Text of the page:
That over-the-top, Queens-accented Fran Fine voice is most notable for two speeds: laughing and complaining. In the 1996 "The Nanny" episode "The Hockey Show," Fran is so distressed over some hilariously unfortunate ramifications of her love life that she goes into her heavily comic full-on whine mode. Earlier in the episode, Fran briefly dates a professional hockey player, a star player for the New York Rangers. The date goes badly, she considers breaking things off, but starstruck, hockey-loving Mr. Sheffield asks her to keep the spark alive. 

She does, but the heavily superstitious athlete notices that Fran wears red shoes — to which he attributes the catastrophic loss of an important game. He publicly labels Miss Fine a jinx, a comment picked up by the newspapers, who run Fran's face with the story, making her a pariah in the New York sports world. She whines and sulks about her new status, which manifests in payback big and small, but at least, she notes, she looks 10 years younger than she is in that widely distributed photo.

When Fran pretended to be a nun

Well into five seasons of "The Nanny," Fran was for all intents and purposes a member of the Sheffield family, having taken care of the kids for half a decade and on the way toward marrying their father. But when middle Sheffield kid Brighton suffers an accident and winds up in the hospital in the 1998 episode "The Prenup," Fran Fine finds that she's not Brighton's mother figure in the eyes of the law — or a by-the-book charge nurse.

This otherwise frightening and emotionally charged and complicated situation somehow results in some charming physical comedy done out of love. Denied entry to Brighton's room because she's not his legal guardian, and after a shockingly small tip and a meltdown stolen from "Terms of Endearment" don't gain her access, Fran does what she has to do to get to Brighton: She persuades a nun to give her the whole habit. That opens most any door for her, the world's most conspicuous and unconvincing nun, what with her heavy makeup and use of the Jewish greeting "Shalom."

When Fran borrowed a wig

Fran Fine is pretty well-known for her big, curly, bouffant-style hair. So it's a very striking image when Miss Fine doesn't sport her towering 'do, as happens after an amusing turn of events in the 1995 episode "The Chatterbox."

Fran connects with eldest Sheffield kid, teenager Maggie, by treating her like a friend or sister, taking her to a salon and getting her a black bob wig. Her father is adamantly opposed to Fran Fine and her beauty stop-favoring ways, or at least when it comes to his daughter. After Fran confiscates the wig, she puts it on her own head, which turns her boss into a grinning, romantic fool. Fran feels so comically conflicted, both flattered and offended, that it took a change of her look to catch Mr. Sheffield's eye. She comes around when he spontaneously asks her out for a night on the town.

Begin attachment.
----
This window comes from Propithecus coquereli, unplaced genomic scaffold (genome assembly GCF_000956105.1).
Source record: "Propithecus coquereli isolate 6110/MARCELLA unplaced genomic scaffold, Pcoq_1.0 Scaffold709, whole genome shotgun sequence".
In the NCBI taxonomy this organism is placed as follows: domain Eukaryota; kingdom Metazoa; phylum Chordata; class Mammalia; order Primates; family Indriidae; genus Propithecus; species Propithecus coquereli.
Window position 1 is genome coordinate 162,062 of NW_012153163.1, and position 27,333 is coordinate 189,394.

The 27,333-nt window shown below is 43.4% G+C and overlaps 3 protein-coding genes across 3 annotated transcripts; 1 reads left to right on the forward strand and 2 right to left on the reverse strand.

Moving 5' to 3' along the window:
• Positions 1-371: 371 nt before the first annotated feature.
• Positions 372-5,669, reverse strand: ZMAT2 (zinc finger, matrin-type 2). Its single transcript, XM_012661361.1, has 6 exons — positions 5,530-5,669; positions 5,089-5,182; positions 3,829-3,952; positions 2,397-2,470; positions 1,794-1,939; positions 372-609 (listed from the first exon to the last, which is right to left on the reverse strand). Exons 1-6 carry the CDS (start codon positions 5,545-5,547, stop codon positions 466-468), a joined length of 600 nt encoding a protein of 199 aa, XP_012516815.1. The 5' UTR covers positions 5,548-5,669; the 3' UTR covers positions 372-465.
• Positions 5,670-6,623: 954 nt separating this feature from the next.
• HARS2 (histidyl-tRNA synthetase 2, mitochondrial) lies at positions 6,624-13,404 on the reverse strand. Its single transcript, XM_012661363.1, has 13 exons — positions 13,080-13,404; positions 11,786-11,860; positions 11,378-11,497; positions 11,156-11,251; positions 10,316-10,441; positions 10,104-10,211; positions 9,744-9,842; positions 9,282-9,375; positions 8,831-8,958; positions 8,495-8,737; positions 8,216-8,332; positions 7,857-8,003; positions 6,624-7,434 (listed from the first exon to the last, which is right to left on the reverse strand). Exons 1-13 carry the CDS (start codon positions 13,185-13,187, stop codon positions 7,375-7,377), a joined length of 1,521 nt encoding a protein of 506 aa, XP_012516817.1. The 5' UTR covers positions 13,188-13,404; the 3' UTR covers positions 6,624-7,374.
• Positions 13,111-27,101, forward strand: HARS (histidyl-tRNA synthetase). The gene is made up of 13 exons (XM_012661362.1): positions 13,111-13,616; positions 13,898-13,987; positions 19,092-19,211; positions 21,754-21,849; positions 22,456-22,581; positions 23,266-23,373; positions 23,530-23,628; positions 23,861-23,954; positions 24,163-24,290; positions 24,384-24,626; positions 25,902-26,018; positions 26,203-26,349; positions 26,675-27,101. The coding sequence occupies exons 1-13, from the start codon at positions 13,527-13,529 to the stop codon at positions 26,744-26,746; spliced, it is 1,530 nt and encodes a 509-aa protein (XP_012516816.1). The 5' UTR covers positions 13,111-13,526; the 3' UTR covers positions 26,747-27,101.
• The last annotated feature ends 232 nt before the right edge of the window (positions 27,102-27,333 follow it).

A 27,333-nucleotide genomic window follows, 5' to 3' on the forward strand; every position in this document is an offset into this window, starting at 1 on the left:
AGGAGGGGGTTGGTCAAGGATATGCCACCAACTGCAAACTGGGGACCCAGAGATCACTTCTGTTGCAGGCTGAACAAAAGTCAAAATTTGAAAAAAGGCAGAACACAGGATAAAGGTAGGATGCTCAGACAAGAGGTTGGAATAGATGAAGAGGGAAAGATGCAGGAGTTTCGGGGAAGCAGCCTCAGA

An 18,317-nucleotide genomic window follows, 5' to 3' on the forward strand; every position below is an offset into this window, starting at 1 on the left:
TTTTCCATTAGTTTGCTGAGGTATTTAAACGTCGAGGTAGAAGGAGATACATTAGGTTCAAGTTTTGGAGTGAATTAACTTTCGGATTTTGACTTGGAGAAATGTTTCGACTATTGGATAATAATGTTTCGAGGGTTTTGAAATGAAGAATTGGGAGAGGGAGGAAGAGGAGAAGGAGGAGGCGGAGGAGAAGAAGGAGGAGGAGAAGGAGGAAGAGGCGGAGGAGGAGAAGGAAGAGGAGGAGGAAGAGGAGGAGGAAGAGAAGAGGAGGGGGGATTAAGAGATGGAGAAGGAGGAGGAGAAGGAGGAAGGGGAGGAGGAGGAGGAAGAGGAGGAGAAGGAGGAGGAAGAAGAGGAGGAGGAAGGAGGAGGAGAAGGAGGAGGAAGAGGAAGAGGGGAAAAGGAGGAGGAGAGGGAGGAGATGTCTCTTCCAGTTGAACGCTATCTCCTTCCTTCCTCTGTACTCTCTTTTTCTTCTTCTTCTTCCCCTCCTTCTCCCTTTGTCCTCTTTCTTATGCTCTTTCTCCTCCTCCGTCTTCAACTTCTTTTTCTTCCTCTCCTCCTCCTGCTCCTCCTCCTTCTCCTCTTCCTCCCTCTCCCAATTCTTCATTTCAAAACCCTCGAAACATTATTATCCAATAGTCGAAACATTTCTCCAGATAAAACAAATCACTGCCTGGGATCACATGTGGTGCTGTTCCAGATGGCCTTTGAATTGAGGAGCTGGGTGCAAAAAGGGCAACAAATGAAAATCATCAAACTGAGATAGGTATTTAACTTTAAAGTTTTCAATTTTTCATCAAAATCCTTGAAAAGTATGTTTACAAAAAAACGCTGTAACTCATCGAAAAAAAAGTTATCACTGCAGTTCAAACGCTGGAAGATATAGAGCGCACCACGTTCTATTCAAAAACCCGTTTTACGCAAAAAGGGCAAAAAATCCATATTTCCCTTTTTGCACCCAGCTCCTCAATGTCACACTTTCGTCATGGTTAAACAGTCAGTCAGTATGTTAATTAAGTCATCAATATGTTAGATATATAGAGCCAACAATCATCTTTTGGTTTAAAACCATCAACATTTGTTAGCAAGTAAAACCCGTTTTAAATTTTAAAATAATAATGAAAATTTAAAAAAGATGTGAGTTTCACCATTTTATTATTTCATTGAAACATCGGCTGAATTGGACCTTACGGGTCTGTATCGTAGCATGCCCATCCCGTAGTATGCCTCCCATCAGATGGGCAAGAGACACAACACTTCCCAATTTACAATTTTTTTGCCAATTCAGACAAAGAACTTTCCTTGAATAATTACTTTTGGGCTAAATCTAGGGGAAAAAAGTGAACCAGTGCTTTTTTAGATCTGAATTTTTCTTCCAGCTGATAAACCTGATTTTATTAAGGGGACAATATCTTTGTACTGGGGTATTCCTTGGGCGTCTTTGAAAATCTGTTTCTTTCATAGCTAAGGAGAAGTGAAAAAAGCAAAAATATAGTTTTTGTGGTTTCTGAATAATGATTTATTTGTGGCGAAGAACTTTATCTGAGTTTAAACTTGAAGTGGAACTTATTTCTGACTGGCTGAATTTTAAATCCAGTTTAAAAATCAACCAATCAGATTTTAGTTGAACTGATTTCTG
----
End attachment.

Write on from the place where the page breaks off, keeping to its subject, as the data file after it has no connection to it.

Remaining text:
When Fran Fine met Fran Drescher

After six seasons, "The Nanny" neared its series end in the 1999 episode "The Baby Shower." A truly eventful series finale, it's packed with obstacles and milestones, such as pregnant Fran, ready to deliver her baby and enduring mood swings, and the crushing fear that Maxwell is cheating, as well as a very special guest star. 

Fran and Niles attempt to track down Maxwell in a presumed act of infidelity at his hotel, and at the front desk they meet famous celebrity Fran Drescher. Yes, thanks to a little split-camera trickery, Fran Fine, as portrayed by Fran Drescher, meets the "real" Fran Drescher, star of a popular TV series called "The Nanny," which apparently shares many elements with Fran Fine's life as a caretaker to three rich kids. Drescher truly shines acting against herself, maintaining chemistry and comic timing as the two Frans demonstrate their differences, like how the real Drescher's accent and laugh aren't as pronounced as her fictional counterparts. In all, it's a bit of meta silliness with some great lines about how "The Nanny" planned to cover Mr. Sheffield's supposed affair and Fran's pregnancy in the big season finale, and how Fran Fine thinks Fran Drescher won an Oscar for "My Cousin Vinny."